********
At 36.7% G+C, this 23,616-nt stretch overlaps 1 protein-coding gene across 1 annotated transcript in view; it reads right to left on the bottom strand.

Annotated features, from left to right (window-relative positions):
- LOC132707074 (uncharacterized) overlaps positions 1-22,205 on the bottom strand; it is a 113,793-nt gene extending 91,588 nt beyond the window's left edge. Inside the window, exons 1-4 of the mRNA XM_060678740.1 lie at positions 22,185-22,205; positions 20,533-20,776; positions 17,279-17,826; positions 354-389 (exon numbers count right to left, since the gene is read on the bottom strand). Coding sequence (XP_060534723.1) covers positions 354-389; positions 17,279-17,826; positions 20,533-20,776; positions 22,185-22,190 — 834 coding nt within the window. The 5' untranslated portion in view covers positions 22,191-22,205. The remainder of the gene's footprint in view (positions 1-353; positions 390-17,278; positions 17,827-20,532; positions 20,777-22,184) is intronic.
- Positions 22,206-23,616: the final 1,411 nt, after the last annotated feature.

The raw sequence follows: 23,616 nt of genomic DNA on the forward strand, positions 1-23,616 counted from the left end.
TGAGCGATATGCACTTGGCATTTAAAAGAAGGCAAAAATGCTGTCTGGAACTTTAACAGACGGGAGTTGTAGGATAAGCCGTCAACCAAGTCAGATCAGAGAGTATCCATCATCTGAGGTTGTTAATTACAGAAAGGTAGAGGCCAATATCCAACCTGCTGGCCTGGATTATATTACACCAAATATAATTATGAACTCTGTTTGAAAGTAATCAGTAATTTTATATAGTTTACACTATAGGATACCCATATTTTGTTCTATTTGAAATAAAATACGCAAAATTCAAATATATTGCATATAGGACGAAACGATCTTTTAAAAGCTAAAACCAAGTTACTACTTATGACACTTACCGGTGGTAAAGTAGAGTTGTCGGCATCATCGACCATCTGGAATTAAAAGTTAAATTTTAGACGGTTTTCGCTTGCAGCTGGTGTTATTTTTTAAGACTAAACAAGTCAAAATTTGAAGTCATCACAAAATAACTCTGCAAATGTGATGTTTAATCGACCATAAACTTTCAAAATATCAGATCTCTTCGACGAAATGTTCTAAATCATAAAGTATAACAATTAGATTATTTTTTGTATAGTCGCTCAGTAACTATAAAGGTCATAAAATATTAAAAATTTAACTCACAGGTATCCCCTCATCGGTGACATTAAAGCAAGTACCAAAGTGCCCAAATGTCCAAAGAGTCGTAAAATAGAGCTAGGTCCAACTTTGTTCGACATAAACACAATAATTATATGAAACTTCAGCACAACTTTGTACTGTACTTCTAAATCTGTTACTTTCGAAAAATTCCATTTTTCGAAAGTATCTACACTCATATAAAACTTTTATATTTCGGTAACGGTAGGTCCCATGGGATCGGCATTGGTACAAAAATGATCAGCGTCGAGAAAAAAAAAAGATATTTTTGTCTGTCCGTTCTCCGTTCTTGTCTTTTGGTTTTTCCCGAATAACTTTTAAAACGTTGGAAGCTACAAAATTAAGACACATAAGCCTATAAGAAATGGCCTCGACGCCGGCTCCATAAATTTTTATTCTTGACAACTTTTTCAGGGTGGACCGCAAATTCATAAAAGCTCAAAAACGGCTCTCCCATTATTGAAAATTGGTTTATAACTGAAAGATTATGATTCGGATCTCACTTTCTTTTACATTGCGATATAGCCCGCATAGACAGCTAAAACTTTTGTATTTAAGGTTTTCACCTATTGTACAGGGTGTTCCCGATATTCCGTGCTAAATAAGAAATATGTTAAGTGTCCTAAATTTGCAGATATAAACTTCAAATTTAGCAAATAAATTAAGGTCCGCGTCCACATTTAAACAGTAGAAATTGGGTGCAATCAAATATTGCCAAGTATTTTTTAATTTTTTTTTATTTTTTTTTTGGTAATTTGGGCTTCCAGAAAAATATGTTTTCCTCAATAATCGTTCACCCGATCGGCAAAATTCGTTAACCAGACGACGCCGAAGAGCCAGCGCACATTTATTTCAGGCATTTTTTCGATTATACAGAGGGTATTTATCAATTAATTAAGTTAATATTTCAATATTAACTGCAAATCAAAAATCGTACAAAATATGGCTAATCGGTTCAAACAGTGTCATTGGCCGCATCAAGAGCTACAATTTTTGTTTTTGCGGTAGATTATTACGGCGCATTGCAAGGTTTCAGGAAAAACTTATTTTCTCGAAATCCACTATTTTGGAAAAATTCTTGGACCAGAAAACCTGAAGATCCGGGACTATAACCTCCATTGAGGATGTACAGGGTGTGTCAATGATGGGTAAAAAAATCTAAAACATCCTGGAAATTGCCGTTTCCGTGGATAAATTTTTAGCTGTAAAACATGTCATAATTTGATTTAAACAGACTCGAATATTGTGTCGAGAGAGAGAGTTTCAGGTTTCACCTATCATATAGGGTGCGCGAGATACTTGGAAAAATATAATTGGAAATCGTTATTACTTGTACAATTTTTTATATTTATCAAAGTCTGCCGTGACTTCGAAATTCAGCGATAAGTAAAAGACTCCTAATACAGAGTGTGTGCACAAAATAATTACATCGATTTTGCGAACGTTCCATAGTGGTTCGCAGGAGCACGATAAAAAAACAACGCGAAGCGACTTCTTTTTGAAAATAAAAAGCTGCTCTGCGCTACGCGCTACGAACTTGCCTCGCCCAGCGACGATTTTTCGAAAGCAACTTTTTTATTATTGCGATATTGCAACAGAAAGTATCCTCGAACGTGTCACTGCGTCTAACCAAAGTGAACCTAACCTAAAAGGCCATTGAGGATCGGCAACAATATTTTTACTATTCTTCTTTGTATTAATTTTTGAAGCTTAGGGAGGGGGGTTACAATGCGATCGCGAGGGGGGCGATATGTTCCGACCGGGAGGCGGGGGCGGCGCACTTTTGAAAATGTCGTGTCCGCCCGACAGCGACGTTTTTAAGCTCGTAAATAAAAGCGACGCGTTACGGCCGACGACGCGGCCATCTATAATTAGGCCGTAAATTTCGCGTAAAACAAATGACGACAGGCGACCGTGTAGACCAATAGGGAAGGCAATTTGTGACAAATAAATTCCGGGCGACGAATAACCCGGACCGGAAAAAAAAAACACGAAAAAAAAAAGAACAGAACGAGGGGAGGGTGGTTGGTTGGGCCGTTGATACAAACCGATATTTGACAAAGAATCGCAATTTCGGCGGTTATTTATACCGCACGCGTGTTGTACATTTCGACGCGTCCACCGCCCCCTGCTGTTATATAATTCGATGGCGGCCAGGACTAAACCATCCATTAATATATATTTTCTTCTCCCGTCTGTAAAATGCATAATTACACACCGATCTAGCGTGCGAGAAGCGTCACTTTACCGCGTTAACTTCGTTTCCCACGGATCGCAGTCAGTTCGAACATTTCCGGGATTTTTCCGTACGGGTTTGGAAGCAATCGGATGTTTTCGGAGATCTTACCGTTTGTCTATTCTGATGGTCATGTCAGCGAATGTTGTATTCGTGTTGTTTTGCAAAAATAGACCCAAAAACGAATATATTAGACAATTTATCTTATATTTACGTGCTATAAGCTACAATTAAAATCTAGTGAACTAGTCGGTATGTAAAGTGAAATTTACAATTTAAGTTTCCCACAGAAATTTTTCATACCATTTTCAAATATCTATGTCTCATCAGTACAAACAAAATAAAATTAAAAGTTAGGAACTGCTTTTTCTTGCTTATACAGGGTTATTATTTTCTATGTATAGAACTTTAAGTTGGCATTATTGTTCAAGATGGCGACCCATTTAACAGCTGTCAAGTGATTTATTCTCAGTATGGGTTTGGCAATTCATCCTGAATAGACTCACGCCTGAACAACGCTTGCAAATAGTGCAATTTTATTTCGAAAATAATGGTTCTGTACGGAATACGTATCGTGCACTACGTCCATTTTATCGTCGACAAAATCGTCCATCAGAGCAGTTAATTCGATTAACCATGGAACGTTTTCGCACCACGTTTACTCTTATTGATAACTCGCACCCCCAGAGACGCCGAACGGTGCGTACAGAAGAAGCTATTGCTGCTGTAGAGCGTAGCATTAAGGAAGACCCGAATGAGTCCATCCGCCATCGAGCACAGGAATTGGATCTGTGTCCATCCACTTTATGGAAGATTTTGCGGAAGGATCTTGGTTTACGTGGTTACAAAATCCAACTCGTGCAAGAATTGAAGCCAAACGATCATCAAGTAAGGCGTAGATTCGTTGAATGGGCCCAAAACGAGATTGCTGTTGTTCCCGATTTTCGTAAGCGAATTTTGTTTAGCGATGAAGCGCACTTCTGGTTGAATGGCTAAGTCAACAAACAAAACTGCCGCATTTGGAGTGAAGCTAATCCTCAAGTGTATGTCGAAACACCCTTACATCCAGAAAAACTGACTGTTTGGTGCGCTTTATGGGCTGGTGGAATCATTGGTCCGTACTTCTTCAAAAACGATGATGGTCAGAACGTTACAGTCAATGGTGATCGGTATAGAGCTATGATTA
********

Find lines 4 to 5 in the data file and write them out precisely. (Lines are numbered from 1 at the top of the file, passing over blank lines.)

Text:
- Positions 22,206-23,616: the final 1,411 nt, after the last annotated feature.

The raw sequence follows: 23,616 nt of genomic DNA on the forward strand, positions 1-23,616 counted from the left end.